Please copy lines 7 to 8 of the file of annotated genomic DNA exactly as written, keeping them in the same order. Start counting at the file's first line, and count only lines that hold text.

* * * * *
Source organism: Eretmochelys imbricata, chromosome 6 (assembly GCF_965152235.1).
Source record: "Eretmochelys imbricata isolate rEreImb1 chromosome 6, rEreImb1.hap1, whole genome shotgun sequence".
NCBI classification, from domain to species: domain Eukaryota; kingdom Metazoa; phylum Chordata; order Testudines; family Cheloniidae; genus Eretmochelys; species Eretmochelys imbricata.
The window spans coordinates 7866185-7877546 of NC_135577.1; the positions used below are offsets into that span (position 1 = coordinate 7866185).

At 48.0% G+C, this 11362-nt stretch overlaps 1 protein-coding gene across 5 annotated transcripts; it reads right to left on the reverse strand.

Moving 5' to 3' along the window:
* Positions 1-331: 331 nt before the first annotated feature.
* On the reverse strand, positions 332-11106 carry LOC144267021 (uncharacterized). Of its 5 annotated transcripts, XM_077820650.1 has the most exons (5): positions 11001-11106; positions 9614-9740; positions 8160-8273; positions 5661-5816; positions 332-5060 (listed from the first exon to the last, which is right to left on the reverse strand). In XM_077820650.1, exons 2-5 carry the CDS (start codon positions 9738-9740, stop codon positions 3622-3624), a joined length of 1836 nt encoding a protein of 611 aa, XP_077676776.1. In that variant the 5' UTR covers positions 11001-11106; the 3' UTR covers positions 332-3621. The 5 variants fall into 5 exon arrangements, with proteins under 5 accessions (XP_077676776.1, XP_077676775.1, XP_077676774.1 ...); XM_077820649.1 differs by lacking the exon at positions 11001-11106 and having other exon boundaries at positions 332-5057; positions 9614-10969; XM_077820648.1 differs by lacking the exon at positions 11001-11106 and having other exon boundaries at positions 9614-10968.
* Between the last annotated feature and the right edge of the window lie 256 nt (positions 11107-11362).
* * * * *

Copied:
* Positions 1-331: 331 nt before the first annotated feature.
* On the reverse strand, positions 332-11106 carry LOC144267021 (uncharacterized). Of its 5 annotated transcripts, XM_077820650.1 has the most exons (5): positions 11001-11106; positions 9614-9740; positions 8160-8273; positions 5661-5816; positions 332-5060 (listed from the first exon to the last, which is right to left on the reverse strand). In XM_077820650.1, exons 2-5 carry the CDS (start codon positions 9738-9740, stop codon positions 3622-3624), a joined length of 1836 nt encoding a protein of 611 aa, XP_077676776.1. In that variant the 5' UTR covers positions 11001-11106; the 3' UTR covers positions 332-3621. The 5 variants fall into 5 exon arrangements, with proteins under 5 accessions (XP_077676776.1, XP_077676775.1, XP_077676774.1 ...); XM_077820649.1 differs by lacking the exon at positions 11001-11106 and having other exon boundaries at positions 332-5057; positions 9614-10969; XM_077820648.1 differs by lacking the exon at positions 11001-11106 and having other exon boundaries at positions 9614-10968.